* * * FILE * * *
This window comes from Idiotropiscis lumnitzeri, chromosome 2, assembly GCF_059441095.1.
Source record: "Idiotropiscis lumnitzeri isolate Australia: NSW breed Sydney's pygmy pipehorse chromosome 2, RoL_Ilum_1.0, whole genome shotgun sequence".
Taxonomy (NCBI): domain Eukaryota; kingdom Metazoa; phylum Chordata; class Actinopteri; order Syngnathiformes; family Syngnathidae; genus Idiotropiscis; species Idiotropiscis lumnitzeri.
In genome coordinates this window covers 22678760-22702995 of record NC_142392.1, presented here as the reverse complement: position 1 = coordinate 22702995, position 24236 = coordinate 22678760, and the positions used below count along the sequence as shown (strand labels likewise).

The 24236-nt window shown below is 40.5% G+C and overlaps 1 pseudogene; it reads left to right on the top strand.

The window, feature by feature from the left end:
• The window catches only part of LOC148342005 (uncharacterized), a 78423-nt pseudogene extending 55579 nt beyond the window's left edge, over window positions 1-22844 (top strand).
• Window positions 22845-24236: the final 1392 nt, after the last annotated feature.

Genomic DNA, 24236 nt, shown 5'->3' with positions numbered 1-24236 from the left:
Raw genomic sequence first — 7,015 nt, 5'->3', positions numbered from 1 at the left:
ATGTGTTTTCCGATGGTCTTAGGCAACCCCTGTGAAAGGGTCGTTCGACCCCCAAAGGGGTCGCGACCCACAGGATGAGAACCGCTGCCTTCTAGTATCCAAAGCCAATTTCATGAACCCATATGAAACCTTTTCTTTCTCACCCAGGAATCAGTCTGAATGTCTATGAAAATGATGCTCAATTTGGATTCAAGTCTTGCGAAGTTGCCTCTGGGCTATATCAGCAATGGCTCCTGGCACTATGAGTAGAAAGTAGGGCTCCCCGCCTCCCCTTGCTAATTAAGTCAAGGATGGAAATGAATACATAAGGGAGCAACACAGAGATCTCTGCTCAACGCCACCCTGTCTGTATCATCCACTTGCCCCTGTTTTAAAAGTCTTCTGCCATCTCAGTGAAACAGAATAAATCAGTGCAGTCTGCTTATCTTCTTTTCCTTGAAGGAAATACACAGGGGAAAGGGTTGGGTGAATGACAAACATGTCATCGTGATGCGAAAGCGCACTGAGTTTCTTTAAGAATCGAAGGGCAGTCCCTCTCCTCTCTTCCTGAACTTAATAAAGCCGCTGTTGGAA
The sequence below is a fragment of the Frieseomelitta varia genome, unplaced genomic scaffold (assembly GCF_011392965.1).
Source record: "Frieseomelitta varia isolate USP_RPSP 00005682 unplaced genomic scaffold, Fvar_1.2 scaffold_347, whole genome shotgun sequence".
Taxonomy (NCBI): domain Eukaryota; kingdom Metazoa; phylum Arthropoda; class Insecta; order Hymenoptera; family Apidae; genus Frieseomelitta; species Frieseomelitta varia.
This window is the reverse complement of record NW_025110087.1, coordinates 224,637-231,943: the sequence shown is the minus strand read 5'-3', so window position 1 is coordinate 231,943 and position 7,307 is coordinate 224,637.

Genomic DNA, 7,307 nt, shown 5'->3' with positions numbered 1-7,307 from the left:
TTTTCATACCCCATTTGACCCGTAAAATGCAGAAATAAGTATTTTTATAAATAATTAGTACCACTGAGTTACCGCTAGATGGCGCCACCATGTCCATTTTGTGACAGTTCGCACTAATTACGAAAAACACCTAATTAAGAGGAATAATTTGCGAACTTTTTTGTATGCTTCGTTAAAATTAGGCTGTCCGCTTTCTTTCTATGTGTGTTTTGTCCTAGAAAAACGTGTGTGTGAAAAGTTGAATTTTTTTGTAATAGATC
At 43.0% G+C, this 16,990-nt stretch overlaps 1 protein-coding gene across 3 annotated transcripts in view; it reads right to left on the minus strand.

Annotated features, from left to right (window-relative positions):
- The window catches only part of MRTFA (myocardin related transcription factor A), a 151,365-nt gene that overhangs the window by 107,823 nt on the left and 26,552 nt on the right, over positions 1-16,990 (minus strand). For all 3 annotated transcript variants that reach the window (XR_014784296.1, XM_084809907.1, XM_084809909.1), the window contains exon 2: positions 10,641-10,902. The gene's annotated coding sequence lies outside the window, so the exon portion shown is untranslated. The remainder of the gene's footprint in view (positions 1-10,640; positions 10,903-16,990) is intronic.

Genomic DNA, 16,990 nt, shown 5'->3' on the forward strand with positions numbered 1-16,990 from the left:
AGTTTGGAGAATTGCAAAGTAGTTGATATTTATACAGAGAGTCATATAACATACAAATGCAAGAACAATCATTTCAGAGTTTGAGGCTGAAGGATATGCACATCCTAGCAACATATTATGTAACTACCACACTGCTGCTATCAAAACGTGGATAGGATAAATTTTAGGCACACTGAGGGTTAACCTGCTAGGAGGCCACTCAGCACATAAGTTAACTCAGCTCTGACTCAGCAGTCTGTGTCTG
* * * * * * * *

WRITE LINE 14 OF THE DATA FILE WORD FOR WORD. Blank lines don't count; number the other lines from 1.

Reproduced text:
Taxonomy (NCBI): domain Eukaryota; kingdom Metazoa; phylum Arthropoda; class Insecta; order Hymenoptera; family Apidae; genus Frieseomelitta; species Frieseomelitta varia.